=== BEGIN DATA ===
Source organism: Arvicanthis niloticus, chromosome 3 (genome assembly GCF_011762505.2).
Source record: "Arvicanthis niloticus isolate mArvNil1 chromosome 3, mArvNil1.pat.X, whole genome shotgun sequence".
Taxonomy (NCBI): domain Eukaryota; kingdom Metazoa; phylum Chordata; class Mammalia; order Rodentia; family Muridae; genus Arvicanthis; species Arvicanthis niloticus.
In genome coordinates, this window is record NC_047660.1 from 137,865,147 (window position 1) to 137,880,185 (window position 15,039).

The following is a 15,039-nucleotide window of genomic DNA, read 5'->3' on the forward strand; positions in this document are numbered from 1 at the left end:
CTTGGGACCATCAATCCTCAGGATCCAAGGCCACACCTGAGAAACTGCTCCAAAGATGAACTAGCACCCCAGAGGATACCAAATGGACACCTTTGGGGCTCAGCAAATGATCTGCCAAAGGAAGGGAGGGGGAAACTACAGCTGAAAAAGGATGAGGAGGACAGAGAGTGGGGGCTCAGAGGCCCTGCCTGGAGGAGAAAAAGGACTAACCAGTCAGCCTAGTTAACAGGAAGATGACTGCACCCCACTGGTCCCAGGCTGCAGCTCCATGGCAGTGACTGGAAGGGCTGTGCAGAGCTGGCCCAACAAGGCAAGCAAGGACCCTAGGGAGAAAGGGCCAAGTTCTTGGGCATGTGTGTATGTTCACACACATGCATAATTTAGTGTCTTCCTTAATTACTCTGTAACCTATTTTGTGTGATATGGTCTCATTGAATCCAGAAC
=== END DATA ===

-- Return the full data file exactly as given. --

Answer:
Source organism: Arvicanthis niloticus, chromosome 3 (genome assembly GCF_011762505.2).
Source record: "Arvicanthis niloticus isolate mArvNil1 chromosome 3, mArvNil1.pat.X, whole genome shotgun sequence".
Taxonomy (NCBI): domain Eukaryota; kingdom Metazoa; phylum Chordata; class Mammalia; order Rodentia; family Muridae; genus Arvicanthis; species Arvicanthis niloticus.
In genome coordinates, this window is record NC_047660.1 from 137,865,147 (window position 1) to 137,880,185 (window position 15,039).

The following is a 15,039-nucleotide window of genomic DNA, read 5'->3' on the forward strand; positions in this document are numbered from 1 at the left end:
CTTGGGACCATCAATCCTCAGGATCCAAGGCCACACCTGAGAAACTGCTCCAAAGATGAACTAGCACCCCAGAGGATACCAAATGGACACCTTTGGGGCTCAGCAAATGATCTGCCAAAGGAAGGGAGGGGGAAACTACAGCTGAAAAAGGATGAGGAGGACAGAGAGTGGGGGCTCAGAGGCCCTGCCTGGAGGAGAAAAAGGACTAACCAGTCAGCCTAGTTAACAGGAAGATGACTGCACCCCACTGGTCCCAGGCTGCAGCTCCATGGCAGTGACTGGAAGGGCTGTGCAGAGCTGGCCCAACAAGGCAAGCAAGGACCCTAGGGAGAAAGGGCCAAGTTCTTGGGCATGTGTGTATGTTCACACACATGCATAATTTAGTGTCTTCCTTAATTACTCTGTAACCTATTTTGTGTGATATGGTCTCATTGAATCCAGAAC